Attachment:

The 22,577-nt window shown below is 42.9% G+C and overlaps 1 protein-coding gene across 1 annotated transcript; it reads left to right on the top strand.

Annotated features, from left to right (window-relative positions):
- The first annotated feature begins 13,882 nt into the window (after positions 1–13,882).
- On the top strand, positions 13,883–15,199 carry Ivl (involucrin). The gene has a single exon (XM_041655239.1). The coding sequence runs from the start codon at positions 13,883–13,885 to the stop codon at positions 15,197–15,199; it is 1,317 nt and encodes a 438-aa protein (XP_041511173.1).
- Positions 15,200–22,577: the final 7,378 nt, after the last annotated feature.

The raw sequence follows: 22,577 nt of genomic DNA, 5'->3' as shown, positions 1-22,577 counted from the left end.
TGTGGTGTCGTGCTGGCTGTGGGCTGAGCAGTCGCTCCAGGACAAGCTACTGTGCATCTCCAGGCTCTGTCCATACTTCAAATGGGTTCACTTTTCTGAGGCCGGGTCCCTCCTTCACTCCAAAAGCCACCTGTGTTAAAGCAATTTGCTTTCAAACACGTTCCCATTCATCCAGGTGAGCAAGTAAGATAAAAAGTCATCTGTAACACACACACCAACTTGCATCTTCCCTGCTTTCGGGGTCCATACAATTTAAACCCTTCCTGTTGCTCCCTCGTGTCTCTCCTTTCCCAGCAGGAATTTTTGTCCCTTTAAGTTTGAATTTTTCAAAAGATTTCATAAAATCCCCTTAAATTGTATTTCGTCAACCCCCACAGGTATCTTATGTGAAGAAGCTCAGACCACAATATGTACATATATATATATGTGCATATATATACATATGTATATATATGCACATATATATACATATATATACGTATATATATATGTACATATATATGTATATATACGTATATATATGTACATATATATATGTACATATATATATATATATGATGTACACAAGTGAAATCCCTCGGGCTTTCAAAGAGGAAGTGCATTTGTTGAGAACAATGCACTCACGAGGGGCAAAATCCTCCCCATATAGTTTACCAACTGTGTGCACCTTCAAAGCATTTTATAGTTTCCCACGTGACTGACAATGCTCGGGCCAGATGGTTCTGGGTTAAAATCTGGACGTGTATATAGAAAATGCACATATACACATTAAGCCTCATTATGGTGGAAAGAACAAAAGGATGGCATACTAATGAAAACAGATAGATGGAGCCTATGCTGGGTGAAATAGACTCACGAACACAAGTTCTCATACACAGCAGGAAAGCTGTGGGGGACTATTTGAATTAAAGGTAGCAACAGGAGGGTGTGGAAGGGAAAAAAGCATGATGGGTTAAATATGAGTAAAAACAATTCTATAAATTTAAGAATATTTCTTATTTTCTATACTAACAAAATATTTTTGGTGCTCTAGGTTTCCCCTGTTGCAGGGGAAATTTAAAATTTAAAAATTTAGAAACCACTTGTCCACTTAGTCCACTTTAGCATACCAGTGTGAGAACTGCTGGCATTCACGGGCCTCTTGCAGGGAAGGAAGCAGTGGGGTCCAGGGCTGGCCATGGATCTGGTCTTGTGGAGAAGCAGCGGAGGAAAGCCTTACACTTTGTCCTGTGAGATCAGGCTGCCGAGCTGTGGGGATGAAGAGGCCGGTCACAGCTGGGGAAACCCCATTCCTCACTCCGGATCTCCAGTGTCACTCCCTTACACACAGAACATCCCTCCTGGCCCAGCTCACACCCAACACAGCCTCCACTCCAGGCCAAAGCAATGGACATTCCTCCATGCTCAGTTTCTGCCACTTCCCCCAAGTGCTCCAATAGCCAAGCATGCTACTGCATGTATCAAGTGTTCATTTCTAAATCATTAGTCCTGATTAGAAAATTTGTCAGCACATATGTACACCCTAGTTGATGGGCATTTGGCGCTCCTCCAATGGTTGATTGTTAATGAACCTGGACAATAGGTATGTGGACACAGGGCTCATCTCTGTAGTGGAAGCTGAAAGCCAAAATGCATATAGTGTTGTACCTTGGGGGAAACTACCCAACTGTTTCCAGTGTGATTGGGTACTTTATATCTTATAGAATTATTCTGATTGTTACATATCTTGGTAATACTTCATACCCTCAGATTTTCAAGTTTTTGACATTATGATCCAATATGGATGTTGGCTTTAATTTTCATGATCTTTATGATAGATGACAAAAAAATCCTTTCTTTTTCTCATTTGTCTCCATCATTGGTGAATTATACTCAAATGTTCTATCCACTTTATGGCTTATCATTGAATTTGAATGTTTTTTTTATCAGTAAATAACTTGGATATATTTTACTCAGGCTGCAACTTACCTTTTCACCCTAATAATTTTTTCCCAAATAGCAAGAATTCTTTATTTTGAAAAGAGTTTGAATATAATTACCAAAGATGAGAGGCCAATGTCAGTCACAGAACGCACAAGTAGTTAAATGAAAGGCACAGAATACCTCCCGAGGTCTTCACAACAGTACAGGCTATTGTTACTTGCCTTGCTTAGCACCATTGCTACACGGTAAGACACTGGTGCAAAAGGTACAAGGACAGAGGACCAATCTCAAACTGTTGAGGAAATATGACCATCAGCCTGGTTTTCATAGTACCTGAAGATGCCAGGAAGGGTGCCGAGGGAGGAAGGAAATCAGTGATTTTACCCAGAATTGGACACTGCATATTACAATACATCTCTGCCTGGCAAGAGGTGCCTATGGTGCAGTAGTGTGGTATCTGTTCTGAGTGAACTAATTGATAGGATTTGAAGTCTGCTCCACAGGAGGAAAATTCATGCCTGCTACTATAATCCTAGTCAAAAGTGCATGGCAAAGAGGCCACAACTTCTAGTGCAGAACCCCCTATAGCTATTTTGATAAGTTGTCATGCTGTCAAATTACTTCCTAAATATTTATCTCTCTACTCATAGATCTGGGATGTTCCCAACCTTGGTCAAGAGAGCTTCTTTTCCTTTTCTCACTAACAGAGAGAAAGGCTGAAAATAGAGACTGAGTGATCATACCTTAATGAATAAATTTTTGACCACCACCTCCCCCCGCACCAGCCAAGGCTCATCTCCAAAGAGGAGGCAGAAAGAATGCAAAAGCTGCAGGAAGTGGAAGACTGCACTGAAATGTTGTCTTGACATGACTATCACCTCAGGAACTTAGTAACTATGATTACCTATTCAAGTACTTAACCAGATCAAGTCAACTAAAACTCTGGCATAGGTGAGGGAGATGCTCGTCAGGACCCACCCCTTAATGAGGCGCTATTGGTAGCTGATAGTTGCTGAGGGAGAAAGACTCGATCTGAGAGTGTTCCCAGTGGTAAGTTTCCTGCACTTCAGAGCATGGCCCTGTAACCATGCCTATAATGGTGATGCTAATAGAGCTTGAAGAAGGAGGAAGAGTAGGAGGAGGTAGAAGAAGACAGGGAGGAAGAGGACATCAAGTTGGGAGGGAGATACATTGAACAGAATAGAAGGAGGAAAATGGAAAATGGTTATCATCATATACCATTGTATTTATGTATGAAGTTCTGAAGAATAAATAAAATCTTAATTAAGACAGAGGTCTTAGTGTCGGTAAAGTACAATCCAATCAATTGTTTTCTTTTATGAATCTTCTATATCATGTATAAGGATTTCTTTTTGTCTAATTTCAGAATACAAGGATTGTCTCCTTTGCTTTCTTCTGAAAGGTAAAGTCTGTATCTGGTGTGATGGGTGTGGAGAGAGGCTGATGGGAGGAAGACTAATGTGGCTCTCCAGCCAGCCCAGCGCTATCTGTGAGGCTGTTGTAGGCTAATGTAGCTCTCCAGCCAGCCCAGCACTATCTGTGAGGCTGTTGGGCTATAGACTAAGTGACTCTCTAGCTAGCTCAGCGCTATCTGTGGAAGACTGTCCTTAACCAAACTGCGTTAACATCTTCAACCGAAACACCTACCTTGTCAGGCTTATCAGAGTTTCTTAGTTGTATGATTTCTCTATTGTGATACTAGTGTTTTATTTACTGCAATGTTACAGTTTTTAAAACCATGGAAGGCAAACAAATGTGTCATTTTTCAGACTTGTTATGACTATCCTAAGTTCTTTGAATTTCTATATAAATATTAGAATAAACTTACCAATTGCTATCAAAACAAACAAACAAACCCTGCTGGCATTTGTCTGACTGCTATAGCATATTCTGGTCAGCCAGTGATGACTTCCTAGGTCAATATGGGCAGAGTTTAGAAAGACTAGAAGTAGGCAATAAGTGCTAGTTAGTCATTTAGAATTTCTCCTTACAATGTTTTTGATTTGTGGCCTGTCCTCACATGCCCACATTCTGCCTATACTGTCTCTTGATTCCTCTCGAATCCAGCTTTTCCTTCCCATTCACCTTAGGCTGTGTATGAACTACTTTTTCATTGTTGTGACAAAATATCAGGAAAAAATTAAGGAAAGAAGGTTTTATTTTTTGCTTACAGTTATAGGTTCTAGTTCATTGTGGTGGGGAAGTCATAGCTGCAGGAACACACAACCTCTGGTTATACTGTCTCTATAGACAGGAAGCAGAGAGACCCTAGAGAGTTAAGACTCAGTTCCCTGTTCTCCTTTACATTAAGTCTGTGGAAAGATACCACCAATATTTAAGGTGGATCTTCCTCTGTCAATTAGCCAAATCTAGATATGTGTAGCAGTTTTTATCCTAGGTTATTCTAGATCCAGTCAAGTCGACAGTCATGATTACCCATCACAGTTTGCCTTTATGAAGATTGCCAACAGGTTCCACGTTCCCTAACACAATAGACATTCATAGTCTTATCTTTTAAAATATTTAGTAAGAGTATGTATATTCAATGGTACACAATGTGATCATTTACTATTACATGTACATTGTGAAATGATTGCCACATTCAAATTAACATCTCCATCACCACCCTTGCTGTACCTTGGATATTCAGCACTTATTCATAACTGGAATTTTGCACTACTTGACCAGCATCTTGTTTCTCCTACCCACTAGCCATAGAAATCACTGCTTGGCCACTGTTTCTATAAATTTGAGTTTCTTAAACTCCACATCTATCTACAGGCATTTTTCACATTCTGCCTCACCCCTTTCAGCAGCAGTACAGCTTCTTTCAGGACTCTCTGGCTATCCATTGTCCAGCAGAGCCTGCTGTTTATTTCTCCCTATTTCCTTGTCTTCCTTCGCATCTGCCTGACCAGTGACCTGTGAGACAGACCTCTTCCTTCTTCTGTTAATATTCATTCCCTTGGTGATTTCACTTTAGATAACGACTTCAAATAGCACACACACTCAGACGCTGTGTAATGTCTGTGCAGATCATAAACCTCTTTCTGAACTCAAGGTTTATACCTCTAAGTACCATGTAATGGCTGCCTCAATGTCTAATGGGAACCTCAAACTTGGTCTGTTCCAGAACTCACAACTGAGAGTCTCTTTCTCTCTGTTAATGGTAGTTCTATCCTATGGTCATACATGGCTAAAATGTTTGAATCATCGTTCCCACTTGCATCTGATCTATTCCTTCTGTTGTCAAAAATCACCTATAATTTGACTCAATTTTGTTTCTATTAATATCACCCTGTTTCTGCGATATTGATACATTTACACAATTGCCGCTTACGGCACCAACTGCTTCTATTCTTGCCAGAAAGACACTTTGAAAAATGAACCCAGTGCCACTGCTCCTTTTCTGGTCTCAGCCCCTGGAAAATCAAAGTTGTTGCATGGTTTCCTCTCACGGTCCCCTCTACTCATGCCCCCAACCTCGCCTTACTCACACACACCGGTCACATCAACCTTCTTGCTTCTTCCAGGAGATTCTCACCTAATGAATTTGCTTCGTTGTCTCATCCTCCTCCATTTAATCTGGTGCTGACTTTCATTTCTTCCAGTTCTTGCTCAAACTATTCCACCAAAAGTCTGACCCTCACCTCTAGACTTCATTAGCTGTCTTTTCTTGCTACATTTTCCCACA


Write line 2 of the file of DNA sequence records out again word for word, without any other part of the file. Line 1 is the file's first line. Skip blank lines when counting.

Annotated features, from left to right (window-relative positions):